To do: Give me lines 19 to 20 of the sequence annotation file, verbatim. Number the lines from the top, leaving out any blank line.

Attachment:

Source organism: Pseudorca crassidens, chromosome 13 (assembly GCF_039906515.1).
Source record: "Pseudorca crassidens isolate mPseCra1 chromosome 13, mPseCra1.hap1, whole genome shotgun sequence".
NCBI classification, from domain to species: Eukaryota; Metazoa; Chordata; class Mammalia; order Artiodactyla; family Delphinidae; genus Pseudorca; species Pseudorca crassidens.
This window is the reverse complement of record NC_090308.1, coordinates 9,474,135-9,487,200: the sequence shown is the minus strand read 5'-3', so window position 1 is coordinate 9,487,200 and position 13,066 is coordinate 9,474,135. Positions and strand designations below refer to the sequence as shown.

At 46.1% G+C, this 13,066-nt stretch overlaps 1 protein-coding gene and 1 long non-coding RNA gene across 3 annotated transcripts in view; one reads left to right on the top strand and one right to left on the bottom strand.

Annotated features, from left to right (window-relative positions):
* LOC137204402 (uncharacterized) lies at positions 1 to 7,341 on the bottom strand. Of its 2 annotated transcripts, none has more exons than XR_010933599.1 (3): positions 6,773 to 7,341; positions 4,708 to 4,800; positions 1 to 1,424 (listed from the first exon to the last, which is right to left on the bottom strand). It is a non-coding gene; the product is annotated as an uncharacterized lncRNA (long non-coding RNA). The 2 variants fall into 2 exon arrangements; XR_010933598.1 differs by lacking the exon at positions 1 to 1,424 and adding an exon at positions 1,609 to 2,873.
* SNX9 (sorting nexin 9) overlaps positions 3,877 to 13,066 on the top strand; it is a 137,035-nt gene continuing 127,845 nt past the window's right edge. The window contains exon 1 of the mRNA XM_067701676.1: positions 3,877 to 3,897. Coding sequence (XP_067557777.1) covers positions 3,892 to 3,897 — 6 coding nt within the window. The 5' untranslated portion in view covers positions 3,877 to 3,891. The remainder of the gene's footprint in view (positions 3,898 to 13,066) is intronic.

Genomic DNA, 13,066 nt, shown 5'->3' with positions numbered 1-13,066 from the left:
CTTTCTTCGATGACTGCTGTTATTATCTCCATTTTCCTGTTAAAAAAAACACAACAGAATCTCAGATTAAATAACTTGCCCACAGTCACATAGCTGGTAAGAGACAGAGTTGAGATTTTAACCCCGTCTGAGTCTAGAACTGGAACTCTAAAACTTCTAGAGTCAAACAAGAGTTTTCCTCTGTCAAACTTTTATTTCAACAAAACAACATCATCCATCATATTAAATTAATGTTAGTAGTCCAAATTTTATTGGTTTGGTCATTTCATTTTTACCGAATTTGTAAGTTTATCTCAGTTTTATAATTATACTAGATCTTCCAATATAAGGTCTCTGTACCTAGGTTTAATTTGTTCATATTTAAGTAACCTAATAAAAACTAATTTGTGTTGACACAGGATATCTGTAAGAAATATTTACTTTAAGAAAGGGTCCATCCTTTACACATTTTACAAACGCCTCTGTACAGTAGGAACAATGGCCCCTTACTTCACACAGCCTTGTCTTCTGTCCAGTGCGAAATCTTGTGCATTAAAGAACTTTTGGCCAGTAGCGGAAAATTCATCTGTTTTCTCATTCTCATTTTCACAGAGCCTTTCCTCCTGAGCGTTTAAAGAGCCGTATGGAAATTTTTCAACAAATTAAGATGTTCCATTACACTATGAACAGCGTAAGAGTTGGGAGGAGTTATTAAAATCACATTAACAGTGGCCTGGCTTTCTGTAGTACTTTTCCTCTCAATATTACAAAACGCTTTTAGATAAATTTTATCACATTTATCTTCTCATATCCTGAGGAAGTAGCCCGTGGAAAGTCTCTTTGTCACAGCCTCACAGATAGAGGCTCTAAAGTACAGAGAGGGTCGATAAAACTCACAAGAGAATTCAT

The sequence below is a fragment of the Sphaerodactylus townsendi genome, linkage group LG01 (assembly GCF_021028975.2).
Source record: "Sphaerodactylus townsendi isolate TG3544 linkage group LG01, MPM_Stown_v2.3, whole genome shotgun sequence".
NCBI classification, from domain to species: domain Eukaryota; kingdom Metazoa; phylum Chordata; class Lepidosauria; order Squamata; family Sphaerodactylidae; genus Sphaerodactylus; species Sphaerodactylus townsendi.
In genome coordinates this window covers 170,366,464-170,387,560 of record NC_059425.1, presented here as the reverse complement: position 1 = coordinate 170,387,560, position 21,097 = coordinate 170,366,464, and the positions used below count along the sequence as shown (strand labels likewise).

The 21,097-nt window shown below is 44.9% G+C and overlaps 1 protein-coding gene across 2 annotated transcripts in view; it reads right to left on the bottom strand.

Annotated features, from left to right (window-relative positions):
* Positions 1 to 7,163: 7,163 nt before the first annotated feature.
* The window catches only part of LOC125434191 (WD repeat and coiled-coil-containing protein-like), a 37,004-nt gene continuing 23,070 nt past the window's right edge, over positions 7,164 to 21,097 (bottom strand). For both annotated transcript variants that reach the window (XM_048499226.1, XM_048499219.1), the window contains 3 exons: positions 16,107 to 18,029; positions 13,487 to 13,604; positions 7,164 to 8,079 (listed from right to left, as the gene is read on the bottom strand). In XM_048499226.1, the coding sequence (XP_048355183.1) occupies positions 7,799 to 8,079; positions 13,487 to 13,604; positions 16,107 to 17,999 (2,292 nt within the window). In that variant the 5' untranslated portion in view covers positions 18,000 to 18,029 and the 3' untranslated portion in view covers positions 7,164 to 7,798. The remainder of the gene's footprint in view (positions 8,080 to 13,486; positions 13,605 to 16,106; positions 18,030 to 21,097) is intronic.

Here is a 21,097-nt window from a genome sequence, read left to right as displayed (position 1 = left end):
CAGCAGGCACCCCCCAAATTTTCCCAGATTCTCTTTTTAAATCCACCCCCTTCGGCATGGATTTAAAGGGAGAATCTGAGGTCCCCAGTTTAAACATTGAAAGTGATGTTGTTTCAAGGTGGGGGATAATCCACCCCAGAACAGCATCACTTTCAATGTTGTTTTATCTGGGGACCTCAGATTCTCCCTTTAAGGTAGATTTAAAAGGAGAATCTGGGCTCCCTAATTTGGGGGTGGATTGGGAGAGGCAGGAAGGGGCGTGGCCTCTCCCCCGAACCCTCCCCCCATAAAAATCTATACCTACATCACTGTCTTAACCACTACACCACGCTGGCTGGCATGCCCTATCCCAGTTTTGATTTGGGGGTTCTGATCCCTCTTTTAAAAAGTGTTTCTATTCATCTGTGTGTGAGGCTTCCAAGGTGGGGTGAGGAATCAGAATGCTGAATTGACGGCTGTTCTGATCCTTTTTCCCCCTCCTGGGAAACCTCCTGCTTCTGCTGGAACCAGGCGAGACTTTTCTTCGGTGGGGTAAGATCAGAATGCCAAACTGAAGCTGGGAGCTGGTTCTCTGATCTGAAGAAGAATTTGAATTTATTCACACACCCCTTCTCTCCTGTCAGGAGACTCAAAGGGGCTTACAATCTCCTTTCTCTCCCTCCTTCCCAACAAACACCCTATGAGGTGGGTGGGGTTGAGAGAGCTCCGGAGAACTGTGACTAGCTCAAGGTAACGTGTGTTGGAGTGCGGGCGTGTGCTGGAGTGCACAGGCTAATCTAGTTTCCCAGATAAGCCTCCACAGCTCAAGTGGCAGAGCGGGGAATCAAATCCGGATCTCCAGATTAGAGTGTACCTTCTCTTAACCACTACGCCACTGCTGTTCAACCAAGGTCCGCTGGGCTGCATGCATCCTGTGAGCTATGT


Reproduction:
Here is a 21,097-nt window from a genome sequence, read left to right as displayed (position 1 = left end):
CAGCAGGCACCCCCCAAATTTTCCCAGATTCTCTTTTTAAATCCACCCCCTTCGGCATGGATTTAAAGGGAGAATCTGAGGTCCCCAGTTTAAACATTGAAAGTGATGTTGTTTCAAGGTGGGGGATAATCCACCCCAGAACAGCATCACTTTCAATGTTGTTTTATCTGGGGACCTCAGATTCTCCCTTTAAGGTAGATTTAAAAGGAGAATCTGGGCTCCCTAATTTGGGGGTGGATTGGGAGAGGCAGGAAGGGGCGTGGCCTCTCCCCCGAACCCTCCCCCCATAAAAATCTATACCTACATCACTGTCTTAACCACTACACCACGCTGGCTGGCATGCCCTATCCCAGTTTTGATTTGGGGGTTCTGATCCCTCTTTTAAAAAGTGTTTCTATTCATCTGTGTGTGAGGCTTCCAAGGTGGGGTGAGGAATCAGAATGCTGAATTGACGGCTGTTCTGATCCTTTTTCCCCCTCCTGGGAAACCTCCTGCTTCTGCTGGAACCAGGCGAGACTTTTCTTCGGTGGGGTAAGATCAGAATGCCAAACTGAAGCTGGGAGCTGGTTCTCTGATCTGAAGAAGAATTTGAATTTATTCACACACCCCTTCTCTCCTGTCAGGAGACTCAAAGGGGCTTACAATCTCCTTTCTCTCCCTCCTTCCCAACAAACACCCTATGAGGTGGGTGGGGTTGAGAGAGCTCCGGAGAACTGTGACTAGCTCAAGGTAACGTGTGTTGGAGTGCGGGCGTGTGCTGGAGTGCACAGGCTAATCTAGTTTCCCAGATAAGCCTCCACAGCTCAAGTGGCAGAGCGGGGAATCAAATCCGGATCTCCAGATTAGAGTGTACCTTCTCTTAACCACTACGCCACTGCTGTTCAACCAAGGTCCGCTGGGCTGCATGCATCCTGTGAGCTATGT